Although it was expected Steve Cohen would ultimately be the buyer of the New York Mets, it was still surprising to get the press release from the team last Monday that the Wilpon family had agreed in principle to sell the team to him. The sales price was not stated in the press release but a number of analysts estimated it to be $2.4 billion, which makes it the largest sales price for a professional sports franchise.

The deal will become official when 22 of the 29 Major League Baseball teams give their blessing. It’s doubtful if things would have gotten this far if that isn’t a fait accompli.

As happy as most Mets fans were to learn of the impending change in the ownership suite, it’s safe to assume Major League Baseball Players Association Executive Director Tony Clark is ecstatic. Having a deep-pocketed owner in Flushing will inevitably drive up offers to free agents and for players willing to sign long-term contracts with their current teams.

Normally ownership changes are voted on by team owners at their annual mid-November meeting. Given how much business in this COVID-19 era is transacted remotely, it’s likely Cohen will be confirmed well before then.

Cohen grew up a huge Mets fan in Great Neck, LI, and has been a minority owner for the past decade. He clearly knows many Mets executives but the relevant question for cleaning house will be “How well does he know management personnel from other baseball teams?” My advice to Mets fans is not to expect a radical change in 2021. Cohen may see his first year of ownership as one for evaluating team employees.

If there was one game that seemed to typify the Mets offense in this strange pandemic-shortened season, it was last Tuesday’s battle against the Philadelphia Phillies at Citizens Bank Park. The Mets lost 4-1 but what was absolutely galling was they had 11 hits that night while only generating one measly run. That box score should be posted in a Ripley’s Believe It or Not attraction.

It would make for an interesting debate to argue over whose stock has fallen faster: Yankees third baseman Miguel Andujar or Mets shortstop Amed Rosario. Andujar has spent more time than he’d like at the Yankees alternate training facility, PNC Field, in Moosic, Penn., which last week served as the site of a CNN town hall with Joe Biden.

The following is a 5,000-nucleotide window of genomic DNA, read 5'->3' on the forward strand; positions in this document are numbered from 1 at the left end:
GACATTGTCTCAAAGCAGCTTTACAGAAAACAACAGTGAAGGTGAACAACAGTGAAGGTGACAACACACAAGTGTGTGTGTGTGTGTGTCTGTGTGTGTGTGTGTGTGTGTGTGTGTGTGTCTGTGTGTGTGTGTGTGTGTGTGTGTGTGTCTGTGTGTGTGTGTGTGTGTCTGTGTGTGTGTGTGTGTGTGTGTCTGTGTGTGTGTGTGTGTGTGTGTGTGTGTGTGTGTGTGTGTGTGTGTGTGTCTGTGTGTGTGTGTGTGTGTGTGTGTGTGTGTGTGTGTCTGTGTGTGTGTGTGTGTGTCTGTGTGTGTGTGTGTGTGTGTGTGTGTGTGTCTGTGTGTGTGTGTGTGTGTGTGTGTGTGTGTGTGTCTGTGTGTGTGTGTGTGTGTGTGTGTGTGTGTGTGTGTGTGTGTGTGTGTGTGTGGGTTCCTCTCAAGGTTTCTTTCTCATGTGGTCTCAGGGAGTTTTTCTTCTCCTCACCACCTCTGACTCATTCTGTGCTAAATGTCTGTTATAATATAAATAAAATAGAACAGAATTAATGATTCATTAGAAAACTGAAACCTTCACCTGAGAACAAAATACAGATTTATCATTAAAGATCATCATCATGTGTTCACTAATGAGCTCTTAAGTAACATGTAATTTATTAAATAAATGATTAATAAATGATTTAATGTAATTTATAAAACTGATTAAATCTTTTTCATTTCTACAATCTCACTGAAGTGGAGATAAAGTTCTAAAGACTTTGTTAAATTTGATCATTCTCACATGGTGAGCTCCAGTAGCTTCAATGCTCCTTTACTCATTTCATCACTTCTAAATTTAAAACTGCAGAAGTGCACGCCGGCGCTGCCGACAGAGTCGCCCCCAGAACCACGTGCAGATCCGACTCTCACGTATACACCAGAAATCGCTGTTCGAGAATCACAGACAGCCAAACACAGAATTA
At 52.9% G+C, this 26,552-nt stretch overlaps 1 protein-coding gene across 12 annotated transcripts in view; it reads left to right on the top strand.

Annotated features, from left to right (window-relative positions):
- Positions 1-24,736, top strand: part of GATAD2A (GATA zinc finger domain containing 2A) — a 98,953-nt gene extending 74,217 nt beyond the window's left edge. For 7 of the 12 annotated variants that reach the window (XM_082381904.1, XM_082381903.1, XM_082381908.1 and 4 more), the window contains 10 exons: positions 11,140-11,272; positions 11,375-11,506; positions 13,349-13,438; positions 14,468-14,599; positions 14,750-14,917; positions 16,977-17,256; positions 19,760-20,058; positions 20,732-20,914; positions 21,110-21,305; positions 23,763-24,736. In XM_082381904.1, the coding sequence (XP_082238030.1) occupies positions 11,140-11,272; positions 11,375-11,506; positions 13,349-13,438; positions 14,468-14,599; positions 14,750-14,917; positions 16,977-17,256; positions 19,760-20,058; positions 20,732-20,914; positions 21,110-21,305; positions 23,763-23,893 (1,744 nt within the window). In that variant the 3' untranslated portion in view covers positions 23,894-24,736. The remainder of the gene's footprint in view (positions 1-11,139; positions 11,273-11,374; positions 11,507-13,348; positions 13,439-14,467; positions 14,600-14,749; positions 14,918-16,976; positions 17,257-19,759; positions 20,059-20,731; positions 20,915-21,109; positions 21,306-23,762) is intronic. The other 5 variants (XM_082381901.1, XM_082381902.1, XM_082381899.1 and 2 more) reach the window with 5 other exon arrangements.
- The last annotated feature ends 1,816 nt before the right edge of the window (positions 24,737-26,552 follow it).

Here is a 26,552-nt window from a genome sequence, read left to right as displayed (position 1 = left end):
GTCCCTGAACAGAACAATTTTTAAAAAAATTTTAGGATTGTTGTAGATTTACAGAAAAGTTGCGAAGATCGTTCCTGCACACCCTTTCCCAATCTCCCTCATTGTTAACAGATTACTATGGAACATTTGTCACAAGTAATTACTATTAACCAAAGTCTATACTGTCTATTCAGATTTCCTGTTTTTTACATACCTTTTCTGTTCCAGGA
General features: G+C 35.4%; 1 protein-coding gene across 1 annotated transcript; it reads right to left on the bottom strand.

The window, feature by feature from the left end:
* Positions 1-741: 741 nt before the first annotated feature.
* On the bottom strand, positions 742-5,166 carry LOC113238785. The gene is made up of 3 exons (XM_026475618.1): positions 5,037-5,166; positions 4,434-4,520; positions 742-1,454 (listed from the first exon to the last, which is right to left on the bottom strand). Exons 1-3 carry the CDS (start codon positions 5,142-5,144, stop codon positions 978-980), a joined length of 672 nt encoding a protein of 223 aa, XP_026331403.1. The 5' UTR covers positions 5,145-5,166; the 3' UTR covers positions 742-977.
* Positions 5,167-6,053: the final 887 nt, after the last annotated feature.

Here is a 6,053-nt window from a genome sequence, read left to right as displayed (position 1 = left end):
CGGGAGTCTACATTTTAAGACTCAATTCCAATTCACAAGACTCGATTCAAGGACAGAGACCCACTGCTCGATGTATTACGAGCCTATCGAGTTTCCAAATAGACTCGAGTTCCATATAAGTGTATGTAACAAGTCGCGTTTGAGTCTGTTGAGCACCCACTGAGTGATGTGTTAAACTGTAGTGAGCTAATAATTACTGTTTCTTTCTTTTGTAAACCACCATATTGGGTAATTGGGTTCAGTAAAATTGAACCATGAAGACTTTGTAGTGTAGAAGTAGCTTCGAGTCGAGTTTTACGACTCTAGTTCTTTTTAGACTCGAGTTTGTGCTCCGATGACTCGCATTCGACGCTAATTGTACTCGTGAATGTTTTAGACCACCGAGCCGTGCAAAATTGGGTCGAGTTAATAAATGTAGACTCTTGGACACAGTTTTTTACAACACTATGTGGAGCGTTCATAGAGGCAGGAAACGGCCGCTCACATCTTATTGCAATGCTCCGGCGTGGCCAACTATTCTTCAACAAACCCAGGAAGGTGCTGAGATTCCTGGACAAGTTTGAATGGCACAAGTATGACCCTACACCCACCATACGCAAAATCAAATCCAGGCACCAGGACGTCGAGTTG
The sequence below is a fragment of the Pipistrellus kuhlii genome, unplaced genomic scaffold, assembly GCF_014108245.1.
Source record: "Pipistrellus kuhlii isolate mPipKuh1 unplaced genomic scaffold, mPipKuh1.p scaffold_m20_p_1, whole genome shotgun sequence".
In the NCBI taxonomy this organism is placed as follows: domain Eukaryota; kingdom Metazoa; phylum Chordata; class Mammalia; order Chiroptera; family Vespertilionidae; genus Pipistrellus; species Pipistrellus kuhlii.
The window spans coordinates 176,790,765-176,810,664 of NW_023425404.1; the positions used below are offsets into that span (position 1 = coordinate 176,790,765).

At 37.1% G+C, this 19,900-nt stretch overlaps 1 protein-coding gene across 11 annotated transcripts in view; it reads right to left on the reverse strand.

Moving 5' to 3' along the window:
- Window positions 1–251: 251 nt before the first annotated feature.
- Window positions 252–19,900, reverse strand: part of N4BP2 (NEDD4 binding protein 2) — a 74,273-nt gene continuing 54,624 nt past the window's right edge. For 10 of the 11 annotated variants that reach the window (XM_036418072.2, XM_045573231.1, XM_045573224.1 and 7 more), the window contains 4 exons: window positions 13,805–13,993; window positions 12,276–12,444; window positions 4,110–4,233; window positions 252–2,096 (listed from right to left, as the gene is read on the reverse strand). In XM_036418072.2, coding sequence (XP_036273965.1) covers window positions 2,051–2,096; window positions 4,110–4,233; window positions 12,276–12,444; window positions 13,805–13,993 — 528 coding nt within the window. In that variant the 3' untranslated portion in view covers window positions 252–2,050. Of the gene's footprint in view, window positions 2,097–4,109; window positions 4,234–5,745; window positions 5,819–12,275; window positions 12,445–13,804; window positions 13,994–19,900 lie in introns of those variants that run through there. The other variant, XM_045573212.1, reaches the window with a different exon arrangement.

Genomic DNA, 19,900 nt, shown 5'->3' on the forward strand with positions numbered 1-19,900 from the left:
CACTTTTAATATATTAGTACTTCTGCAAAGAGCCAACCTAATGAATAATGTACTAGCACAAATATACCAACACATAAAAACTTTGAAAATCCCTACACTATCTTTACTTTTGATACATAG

Former National Baseball Hall of Fame President Jeff Idelson paid tribute to Ruth Bader Ginsburg by posting a photo of him giving her a tour of the Cooperstown Museum on social media. Many did not know the late associate Supreme Court justice was a huge baseball fan.

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Jets radio voice Bob Wischusen got points for candor last Sunday when he admitted the Jets don’t possess a lot of talent in the final minute of their 31-13 loss to the San Francisco 49ers.

Life and style

Miller Lite helped create the lower-calorie beer market in the 1980s with its humorous “Tastes great, less filling” campaign, which featured both athletes and celebrities.

The brand is trying to gain some buzz with a new social media ad campaign aimed at the under-35 set who have cut the cable cord but have discovered to their collective chagrin that it’s hard to watch NFL games broadcast on over-the-air stations which, of course, require a digital antenna. To solve this problem, Miller Brewing is giving fans a chance to win a Miller Lite “Cantenna,” which is both a real can of beer and a functional TV antenna.

In keeping with its satirical history, Miller Lite hired a Hank Williams Jr. imitator to perform a knock-off his classic Monday Night Football theme, “Are You Ready for Some Football.” The new tune is called “Sunday’s Back (But Not for You!).”


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